Accumulating evidence from social neuroscience demonstrates that the medial prefrontal cortex (mPFC) is a crucial component of the neural systems mediating social event knowledge. Here, we present an integrative theory of the cognitive and neural bases of social event knowledge. The structural and temporal representation binding (STRing) theory assumes that the mPFC represents abstract dynamic summary representations in the form of event simulators (elators). Elators give rise to social event knowledge via binding with regions in the posterior cerebral cortex and limbic structures. We propose a segregation of elator functions along the dorso-ventral mPFC axis and review neuroscience evidence to support the specificity of elators as the underlying structures for the development of event, person and self schemata.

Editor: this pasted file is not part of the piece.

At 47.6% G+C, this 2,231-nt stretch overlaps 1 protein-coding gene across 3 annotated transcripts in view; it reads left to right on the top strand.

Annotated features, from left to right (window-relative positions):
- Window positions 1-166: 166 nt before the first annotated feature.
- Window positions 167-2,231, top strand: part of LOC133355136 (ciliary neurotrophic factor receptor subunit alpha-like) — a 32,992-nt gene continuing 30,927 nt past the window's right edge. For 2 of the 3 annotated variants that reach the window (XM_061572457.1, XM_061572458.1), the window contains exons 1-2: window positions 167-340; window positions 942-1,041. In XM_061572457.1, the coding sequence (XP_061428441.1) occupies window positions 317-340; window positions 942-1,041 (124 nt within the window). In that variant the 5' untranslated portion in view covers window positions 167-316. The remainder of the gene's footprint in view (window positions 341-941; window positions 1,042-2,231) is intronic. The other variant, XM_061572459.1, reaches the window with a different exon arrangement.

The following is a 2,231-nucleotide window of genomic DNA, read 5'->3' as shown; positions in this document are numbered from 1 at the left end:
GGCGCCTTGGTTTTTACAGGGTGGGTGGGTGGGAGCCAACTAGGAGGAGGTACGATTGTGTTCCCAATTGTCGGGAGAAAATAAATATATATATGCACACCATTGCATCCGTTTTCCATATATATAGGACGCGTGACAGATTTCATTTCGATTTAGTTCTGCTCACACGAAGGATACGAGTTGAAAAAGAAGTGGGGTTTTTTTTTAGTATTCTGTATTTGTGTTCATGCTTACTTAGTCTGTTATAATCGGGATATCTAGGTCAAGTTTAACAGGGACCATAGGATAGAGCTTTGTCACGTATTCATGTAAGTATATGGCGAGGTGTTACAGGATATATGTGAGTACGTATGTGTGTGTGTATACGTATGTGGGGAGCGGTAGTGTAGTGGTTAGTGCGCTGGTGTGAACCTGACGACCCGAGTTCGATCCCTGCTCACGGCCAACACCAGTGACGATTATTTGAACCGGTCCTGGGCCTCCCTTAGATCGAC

ASJC Scopus subject areas
- Neuropsychology and Physiological Psychology
- Experimental and Cognitive Psychology
- Cognitive Neuroscience